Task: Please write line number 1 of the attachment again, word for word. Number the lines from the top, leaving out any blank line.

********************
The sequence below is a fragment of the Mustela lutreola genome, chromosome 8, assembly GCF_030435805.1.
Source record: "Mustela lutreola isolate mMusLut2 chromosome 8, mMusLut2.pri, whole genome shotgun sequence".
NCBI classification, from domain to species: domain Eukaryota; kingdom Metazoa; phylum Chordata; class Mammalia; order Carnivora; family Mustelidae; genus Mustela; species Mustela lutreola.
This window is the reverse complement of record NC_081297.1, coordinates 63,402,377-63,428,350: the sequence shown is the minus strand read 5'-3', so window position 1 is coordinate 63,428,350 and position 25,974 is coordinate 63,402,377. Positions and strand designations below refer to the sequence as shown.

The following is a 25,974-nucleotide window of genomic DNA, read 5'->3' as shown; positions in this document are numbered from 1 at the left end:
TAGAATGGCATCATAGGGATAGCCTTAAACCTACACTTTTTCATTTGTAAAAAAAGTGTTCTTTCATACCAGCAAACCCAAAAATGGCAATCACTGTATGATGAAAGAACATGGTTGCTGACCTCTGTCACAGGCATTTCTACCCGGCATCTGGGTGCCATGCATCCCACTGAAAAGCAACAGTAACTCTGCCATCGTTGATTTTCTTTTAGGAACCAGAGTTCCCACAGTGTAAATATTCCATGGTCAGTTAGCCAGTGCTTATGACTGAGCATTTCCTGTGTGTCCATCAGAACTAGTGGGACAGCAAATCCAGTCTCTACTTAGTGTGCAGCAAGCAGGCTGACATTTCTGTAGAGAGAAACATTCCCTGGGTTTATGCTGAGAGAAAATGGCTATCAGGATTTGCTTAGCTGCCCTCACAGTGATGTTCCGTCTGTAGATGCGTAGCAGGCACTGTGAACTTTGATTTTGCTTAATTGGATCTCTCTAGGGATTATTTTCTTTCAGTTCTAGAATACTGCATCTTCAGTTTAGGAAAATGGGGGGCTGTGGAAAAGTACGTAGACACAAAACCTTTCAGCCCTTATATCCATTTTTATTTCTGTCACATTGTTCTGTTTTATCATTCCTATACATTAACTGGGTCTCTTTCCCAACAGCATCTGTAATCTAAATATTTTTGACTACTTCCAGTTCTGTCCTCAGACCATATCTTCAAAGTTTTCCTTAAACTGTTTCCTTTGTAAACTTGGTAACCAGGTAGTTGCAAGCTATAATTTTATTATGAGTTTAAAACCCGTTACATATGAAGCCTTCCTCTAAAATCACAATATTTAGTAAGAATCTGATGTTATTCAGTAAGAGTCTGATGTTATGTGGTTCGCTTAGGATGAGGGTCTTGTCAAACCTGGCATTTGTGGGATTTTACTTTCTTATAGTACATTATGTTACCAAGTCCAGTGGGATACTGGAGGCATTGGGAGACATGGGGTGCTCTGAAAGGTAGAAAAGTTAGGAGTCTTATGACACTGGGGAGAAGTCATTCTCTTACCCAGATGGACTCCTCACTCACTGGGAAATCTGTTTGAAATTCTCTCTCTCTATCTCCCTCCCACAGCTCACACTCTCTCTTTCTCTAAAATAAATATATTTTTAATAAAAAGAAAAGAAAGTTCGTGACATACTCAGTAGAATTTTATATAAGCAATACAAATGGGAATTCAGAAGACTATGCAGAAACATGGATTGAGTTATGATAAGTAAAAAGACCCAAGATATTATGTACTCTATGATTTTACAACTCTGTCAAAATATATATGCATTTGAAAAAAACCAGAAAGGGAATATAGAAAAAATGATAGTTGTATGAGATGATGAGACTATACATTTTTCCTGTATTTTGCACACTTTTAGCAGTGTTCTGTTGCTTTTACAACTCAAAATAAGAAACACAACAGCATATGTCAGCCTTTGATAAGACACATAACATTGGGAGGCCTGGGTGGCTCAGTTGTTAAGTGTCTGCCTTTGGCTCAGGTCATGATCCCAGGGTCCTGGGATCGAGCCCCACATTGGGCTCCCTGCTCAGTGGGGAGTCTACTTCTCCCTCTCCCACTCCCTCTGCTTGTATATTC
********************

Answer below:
The sequence below is a fragment of the Mustela lutreola genome, chromosome 8, assembly GCF_030435805.1.